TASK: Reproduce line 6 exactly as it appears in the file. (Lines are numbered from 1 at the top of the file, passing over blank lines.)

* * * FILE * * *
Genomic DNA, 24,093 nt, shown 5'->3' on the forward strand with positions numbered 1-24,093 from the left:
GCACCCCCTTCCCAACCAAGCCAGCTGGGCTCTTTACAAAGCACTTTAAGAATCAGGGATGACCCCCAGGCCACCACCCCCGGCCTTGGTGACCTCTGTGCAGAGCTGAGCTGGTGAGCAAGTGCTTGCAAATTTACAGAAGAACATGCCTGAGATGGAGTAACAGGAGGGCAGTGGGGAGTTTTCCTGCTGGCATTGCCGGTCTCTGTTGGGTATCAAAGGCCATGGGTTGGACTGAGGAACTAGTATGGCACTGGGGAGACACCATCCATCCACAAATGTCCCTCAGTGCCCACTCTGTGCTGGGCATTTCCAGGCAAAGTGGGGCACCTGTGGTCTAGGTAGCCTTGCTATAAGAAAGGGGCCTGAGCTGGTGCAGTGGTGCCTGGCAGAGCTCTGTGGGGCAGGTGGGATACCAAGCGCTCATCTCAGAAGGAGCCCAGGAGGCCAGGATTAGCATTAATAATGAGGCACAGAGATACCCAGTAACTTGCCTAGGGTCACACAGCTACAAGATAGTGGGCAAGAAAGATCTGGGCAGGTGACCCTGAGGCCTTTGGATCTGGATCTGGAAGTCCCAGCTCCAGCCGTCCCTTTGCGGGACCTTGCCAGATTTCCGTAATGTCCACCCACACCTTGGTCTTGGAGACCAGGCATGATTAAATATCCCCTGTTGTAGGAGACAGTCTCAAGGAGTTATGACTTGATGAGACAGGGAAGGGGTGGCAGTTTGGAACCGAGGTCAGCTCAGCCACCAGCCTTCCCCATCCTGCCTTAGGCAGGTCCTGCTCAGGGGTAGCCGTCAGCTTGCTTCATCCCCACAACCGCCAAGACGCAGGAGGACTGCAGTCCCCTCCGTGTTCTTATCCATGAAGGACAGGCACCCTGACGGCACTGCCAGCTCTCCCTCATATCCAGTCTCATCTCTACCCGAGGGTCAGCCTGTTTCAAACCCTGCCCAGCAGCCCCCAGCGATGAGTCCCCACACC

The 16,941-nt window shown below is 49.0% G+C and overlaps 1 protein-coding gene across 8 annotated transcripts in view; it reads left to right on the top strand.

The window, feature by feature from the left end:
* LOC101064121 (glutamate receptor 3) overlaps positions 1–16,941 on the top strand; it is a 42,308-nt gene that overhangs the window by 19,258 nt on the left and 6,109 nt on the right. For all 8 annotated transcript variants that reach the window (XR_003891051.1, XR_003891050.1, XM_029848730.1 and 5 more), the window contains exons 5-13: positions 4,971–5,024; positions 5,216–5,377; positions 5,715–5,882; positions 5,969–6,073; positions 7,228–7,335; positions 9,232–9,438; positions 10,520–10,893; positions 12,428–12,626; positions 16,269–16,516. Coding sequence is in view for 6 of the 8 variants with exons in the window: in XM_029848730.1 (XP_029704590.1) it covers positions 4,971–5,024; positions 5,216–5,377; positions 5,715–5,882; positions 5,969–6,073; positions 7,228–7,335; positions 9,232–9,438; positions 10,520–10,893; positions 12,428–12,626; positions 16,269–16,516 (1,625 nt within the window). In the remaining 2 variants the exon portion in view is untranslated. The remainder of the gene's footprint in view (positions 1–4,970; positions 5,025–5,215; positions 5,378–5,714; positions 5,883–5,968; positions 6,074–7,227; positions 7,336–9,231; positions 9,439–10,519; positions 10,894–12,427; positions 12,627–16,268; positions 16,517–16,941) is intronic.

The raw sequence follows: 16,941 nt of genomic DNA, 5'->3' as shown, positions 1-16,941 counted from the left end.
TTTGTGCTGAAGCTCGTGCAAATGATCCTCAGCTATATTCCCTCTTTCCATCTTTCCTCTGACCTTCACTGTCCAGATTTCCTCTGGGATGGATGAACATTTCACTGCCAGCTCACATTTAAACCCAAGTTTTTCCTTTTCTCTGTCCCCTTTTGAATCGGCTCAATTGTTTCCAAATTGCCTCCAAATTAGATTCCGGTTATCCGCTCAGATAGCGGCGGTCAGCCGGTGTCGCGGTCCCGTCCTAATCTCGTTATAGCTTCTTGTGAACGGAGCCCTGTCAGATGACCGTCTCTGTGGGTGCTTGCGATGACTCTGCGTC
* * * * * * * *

The raw sequence follows: 16,941 nt of genomic DNA, 5'->3' as shown, positions 1-16,941 counted from the left end.